Sen. Marco Rubio of Florida said Thursday that President Obama's unilateral decision to stop deporting young illegal immigrants has further politicized an already emotionally charged issue and short-circuited bipartisan efforts to find a long-term solution.
Mr. Rubio, the GOP's most prominent Hispanic lawmaker and now its de facto leader on immigration, expressed frustration that the Obama administration did not reach out to him or anybody else on his side of the aisle before directing U.S. Homeland Secretary Janet A. Napolitano to no longer deport illegal immigrants up to 30 years of age who came here as children.
"I think he injected election-year politics into an issue that, privately, I think we were making progress on," Mr. Rubio told reporters at a breakfast hosted by the Christian Science Monitor, just blocks from the White House. The freshman lawmaker and rising GOP star said it's clear that Mr. Obama was more interested in winning "a talking point" than in pursuing a bipartisan solution — and that he was very "naive" to hope otherwise.
Before the president's announcement on Friday, Mr. Rubio had been working on his own version of the so-called Dream Act, which would have given some children of illegal immigrants the chance to gain some sort of legal status.
The push earned Mr. Rubio a slew of news headlines, and he had planned to offer up a bill sometime this summer. Those plans, though, changed last week after Mr. Obama ordered a halt to deportations of an estimated 800,000 young people here illegally while he works on a longer-term solution — sparking an uproar from some Republicans who said he was sidestepping Congress, which is responsible for laws governing citizenship.
"This White House didn't reach out to anybody," Mr. Rubio said. "If you are really serious about finding a solution to this problem, don't you work with the people who are interested in this? If you are really interested in a bipartisan solution, and you read in the newspaper that there is a Republican senator working on an idea, don't you reach out to them and say, 'How does your idea work? I'm just curious.' That never happened."
Asked about Mr. Rubio's remarks at the daily press briefing, White House spokesman Jay Carney said the issue of what to do with illegal immigrants brought here though no fault of their own had been stalled out in Congress — the last real action coming during the 2010 lame-duck session when a GOP-led filibuster killed a broadly written version of the Dream Act pushed by Democrats.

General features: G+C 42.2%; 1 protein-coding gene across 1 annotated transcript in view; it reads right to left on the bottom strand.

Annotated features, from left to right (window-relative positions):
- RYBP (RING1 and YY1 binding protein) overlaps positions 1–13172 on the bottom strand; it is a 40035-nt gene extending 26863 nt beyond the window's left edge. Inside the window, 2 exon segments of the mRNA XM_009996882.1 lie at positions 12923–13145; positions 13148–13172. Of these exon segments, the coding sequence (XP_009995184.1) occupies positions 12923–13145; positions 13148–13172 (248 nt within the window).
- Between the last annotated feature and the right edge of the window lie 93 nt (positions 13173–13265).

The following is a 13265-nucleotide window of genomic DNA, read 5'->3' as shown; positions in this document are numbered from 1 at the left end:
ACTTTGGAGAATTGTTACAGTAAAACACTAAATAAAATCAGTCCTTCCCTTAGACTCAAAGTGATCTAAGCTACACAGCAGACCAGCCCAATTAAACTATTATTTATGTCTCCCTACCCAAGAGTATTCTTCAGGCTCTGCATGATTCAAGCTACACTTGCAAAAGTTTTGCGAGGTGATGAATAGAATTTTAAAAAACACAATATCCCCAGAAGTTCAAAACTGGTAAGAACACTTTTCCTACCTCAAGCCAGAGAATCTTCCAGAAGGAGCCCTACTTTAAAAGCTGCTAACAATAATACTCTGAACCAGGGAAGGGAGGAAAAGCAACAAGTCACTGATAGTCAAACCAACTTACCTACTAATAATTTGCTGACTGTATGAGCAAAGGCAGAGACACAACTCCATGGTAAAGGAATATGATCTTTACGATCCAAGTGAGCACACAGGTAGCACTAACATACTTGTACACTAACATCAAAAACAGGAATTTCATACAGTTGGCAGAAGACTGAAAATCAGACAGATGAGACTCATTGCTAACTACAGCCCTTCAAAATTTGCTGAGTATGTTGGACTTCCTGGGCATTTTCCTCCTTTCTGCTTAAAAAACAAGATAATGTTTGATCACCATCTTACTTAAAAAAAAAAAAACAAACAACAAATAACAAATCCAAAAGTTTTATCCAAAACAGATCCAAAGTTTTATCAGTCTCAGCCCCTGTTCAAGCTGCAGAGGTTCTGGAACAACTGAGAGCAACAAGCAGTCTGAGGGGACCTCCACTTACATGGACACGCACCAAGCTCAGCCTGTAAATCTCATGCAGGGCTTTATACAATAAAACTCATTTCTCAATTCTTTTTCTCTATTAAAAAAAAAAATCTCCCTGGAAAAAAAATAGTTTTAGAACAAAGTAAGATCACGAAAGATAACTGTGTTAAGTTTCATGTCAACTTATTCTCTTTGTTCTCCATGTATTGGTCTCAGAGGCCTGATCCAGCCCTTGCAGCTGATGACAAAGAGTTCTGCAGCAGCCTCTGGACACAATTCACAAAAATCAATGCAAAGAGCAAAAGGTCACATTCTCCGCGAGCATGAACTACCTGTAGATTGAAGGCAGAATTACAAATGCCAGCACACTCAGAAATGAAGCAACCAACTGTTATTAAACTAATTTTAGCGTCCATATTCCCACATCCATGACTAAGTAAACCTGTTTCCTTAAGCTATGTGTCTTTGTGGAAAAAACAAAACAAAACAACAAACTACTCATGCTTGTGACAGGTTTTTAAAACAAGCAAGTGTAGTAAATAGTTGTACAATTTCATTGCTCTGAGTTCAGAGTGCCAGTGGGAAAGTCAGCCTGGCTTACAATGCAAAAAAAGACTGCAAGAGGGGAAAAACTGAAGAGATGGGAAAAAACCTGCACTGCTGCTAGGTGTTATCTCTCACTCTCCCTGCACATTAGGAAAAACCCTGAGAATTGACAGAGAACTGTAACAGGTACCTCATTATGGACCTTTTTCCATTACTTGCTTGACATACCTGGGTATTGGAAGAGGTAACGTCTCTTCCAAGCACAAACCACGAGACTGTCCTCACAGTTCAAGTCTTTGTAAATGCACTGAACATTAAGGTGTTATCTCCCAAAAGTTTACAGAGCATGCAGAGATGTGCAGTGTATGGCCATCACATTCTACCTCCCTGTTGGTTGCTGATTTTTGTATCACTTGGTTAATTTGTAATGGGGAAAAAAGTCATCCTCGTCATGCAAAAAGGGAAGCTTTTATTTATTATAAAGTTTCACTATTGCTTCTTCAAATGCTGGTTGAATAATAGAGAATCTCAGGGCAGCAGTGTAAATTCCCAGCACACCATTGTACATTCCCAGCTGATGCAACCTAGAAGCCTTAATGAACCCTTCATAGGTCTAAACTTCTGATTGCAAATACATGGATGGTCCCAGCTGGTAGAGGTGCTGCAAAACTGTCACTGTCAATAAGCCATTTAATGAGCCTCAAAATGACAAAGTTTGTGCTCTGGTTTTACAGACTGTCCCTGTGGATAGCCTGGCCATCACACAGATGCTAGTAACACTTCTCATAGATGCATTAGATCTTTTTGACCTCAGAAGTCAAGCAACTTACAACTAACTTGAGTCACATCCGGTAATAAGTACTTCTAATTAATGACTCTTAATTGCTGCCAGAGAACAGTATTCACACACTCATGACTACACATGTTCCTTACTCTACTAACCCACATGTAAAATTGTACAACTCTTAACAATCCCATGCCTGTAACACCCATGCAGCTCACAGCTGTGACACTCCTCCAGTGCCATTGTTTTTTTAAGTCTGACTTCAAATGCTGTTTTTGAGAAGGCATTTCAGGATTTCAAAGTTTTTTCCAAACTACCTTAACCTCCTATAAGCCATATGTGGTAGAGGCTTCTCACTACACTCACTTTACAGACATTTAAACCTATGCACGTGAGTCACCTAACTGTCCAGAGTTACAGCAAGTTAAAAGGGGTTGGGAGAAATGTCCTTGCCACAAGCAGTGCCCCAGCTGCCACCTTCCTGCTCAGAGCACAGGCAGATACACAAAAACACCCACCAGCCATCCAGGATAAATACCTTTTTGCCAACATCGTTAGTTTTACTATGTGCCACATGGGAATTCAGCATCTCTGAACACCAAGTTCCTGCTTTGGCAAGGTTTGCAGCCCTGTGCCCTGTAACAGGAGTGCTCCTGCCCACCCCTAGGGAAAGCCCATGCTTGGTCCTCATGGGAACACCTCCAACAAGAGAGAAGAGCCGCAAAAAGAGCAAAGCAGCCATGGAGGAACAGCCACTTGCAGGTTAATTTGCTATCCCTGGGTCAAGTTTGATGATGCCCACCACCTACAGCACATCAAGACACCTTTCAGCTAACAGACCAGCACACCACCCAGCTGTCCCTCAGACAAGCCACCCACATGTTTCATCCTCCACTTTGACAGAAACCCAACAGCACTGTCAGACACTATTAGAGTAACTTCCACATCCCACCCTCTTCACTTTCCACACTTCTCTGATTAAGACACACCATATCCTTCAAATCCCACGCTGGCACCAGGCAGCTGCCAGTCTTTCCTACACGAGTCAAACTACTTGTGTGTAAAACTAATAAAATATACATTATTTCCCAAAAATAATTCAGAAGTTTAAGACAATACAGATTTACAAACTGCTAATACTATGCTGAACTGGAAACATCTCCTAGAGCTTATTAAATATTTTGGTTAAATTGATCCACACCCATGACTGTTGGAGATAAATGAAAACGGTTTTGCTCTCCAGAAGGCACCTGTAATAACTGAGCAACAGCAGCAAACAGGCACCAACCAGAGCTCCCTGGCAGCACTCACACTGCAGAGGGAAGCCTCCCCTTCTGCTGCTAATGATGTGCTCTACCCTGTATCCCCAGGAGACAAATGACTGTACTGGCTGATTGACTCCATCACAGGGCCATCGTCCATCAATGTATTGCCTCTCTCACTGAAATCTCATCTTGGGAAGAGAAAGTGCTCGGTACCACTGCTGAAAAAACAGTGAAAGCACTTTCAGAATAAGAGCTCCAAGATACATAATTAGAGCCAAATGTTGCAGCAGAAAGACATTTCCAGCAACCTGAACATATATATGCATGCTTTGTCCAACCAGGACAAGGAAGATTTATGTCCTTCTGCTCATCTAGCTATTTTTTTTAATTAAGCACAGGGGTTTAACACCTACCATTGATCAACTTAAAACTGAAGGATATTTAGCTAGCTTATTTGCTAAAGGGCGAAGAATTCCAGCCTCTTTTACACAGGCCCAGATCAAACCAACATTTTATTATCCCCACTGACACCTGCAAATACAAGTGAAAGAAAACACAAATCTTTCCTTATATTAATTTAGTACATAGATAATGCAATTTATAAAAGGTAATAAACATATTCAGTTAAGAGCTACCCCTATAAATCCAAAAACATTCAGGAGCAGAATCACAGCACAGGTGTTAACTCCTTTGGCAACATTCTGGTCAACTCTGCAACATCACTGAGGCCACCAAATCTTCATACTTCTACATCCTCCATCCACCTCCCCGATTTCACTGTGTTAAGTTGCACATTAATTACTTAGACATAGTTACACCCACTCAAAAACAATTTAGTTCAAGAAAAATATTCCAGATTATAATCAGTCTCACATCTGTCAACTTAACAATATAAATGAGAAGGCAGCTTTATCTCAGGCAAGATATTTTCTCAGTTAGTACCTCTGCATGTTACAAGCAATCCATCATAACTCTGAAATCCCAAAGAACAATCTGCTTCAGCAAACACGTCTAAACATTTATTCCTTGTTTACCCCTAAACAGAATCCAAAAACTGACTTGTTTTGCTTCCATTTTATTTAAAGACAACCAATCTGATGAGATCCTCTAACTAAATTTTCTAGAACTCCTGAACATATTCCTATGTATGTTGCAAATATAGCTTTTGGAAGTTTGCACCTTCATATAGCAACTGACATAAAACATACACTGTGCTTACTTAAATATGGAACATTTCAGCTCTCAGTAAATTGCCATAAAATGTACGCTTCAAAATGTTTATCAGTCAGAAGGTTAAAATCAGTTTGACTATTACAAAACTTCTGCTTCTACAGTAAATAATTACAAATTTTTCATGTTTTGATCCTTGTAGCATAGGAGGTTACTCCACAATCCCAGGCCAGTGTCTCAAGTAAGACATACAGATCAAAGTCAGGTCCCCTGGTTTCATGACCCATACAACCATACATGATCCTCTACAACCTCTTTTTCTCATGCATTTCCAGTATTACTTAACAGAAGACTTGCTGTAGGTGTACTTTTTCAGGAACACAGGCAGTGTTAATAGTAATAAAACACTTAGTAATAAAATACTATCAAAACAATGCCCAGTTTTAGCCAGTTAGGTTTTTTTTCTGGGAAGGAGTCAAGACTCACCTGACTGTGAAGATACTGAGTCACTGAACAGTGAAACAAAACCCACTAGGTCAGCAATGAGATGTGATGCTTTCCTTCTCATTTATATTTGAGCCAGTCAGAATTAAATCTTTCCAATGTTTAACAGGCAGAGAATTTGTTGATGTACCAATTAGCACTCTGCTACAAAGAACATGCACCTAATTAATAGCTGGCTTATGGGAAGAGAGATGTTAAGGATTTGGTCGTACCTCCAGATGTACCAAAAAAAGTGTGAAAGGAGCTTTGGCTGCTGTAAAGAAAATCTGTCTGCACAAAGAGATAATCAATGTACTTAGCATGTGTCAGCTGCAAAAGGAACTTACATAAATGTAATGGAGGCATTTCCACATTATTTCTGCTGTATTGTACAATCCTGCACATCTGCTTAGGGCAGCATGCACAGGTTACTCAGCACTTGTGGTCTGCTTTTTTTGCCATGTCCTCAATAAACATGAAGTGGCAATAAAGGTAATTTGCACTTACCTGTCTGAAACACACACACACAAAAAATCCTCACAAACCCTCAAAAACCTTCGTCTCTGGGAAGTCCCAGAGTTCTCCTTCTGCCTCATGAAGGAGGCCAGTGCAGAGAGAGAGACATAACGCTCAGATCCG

"Now, if there is a change of view, this president would welcome that and hopes that Congress will act, because the announcement made Friday is not, by any means, a permanent fix to this problem," Mr. Carney said.
"Broadly speaking," he said, the president has reached out to members of Congress. But he also pointed out that presumptive GOP presidential nominee Mitt Romney's pledge in the party's primary to veto the Dream Act does not bode well for a bipartisan breakthrough.
During the Republican primaries, Mr. Romney staked out one of the most hard-line positions on illegal immigration and embraced the notion of "self-deportation" as a way to reduce illegal immigration. Polls now show he now trails Mr. Obama by a wide margin among Hispanic voters.
Since effectively wrapping up the nomination in late April, Mr. Romney has softened his tone — though six days after Mr. Obama halted the deportations, Mr. Romney still refuses to say whether he would reverse the order.
Mr. Rubio, who refused to address speculation that he is being considered a possible running mate for Mr. Romney, defended the former Massachusetts governor, saying that he has been smart to emphasize that Republicans are pro-legal immigration, not anti-immigrant.
"I think what you are seeing are indications of a very mature and serious political leader," he said. "This is not an issue that is easily solved in campaign talking points and bumper-sticker language."
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